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On-Orbit Manoeuvring Using Superquadric Potential Fields

Badawy, Ahmed (2007) On-Orbit Manoeuvring Using Superquadric Potential Fields. PhD thesis, University Of Strathclyde.

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    Abstract

    On-orbit manoeuvring represents an essential process in many space missions such as orbital assembly, servicing and reconfiguration. A new methodology, based on the potential field method along with superquadric repulsive potentials, is discussed in this thesis. The methodology allows motion in a cluttered environment by combining translation and rotation in order to avoid collisions. This combination reduces the manoeuvring cost and duration, while allowing collision avoidance through combinations of rotation and translation. Different attractive potential fields are discussed: parabolic, conic, and a new hyperbolic potential. The superquadric model is used to represent the repulsive potential with several enhancements. These enhancements are: accuracy of separation distance estimation, modifying the model to be suitable for moving obstacles, and adding the effect of obstacle rotation through quaternions. Adding dynamic parameters such as object translational velocity and angular velocity to the potential field can lead to unbounded actuator control force. This problem is overcome in this thesis through combining parabolic and conic functions to form an attractive potential or through using a hyperbolic function. The global stability and convergence of the solution is guaranteed through the appropriate choice of the control laws based on Lyapunov's theorem. Several on-orbit manoeuvring problems are then conducted such as on-orbit assembly using impulsive and continuous strategies, structure disassembly and reconfiguration and free-flyer manoeuvring near a space station. Such examples demonstrate the accuracy and robustness of the method for on-orbit motion planning.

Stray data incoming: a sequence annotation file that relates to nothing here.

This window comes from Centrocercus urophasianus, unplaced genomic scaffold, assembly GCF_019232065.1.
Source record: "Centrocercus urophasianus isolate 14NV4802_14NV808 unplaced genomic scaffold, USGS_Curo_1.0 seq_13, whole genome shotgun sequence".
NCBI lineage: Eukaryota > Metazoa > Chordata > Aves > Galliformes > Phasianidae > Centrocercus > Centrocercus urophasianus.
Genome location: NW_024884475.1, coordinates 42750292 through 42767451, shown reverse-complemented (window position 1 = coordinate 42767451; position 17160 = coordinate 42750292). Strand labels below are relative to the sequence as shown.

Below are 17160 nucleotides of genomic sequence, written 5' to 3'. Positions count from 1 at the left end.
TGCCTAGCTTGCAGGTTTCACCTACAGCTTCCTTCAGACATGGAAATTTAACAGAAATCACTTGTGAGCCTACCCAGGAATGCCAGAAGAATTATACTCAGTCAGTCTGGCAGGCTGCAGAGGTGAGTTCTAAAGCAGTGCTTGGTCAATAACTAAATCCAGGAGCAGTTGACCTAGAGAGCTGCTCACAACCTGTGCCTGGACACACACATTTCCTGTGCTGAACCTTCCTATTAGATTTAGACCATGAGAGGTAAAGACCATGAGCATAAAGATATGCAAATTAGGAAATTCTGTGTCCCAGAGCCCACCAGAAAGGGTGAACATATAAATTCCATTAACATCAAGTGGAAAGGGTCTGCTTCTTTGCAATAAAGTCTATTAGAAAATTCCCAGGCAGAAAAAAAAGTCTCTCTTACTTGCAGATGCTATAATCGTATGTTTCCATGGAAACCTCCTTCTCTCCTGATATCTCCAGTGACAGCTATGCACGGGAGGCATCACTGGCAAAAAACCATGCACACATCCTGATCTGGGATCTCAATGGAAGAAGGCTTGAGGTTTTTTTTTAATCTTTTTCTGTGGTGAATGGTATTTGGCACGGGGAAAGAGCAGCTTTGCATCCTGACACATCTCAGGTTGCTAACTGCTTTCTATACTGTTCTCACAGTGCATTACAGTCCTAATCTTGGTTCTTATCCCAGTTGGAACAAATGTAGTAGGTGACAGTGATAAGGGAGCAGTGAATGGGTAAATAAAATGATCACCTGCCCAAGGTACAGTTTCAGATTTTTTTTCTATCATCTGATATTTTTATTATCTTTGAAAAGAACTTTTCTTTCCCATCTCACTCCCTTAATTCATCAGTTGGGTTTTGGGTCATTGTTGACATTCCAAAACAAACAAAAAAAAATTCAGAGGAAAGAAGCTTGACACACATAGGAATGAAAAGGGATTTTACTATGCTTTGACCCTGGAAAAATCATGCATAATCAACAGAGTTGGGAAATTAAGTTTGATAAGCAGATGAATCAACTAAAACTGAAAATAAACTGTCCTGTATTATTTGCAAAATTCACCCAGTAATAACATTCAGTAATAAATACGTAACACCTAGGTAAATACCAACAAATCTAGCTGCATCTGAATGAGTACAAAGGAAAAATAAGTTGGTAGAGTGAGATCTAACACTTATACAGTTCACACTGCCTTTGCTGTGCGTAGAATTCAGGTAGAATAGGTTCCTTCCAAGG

Item type: Thesis (PhD)
    ID code: 5378
    Keywords: potential function, superquadric, orbital assembly, motion control, Mechanical engineering and machinery, Motor vehicles. Aeronautics. Astronautics
    Subjects: Technology > Mechanical engineering and machinery
    Technology > Motor vehicles. Aeronautics. Astronautics
    Department: Faculty of Engineering > Mechanical and Aerospace Engineering
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      Depositing user: Users 207 not found.
      Date Deposited: 01 Feb 2008
      Last modified: 02 Jun 2012 17:57
      URI: http://strathprints.strath.ac.uk/id/eprint/5378

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